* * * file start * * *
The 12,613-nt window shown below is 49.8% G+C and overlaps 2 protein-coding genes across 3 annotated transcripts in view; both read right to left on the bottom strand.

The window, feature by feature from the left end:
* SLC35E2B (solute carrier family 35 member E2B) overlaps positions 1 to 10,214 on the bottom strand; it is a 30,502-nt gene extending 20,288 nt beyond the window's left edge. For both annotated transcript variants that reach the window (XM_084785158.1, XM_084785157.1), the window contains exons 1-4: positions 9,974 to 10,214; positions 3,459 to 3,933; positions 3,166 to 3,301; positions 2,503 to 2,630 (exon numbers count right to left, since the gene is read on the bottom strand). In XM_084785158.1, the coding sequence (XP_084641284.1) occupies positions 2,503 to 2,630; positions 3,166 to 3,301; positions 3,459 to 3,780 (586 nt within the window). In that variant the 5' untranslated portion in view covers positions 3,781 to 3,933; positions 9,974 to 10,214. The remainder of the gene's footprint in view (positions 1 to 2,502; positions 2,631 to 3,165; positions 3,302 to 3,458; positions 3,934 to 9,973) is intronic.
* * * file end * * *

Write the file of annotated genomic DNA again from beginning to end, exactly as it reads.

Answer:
The 12,613-nt window shown below is 49.8% G+C and overlaps 2 protein-coding genes across 3 annotated transcripts in view; both read right to left on the bottom strand.

The window, feature by feature from the left end:
* SLC35E2B (solute carrier family 35 member E2B) overlaps positions 1 to 10,214 on the bottom strand; it is a 30,502-nt gene extending 20,288 nt beyond the window's left edge. For both annotated transcript variants that reach the window (XM_084785158.1, XM_084785157.1), the window contains exons 1-4: positions 9,974 to 10,214; positions 3,459 to 3,933; positions 3,166 to 3,301; positions 2,503 to 2,630 (exon numbers count right to left, since the gene is read on the bottom strand). In XM_084785158.1, the coding sequence (XP_084641284.1) occupies positions 2,503 to 2,630; positions 3,166 to 3,301; positions 3,459 to 3,780 (586 nt within the window). In that variant the 5' untranslated portion in view covers positions 3,781 to 3,933; positions 9,974 to 10,214. The remainder of the gene's footprint in view (positions 1 to 2,502; positions 2,631 to 3,165; positions 3,302 to 3,458; positions 3,934 to 9,973) is intronic.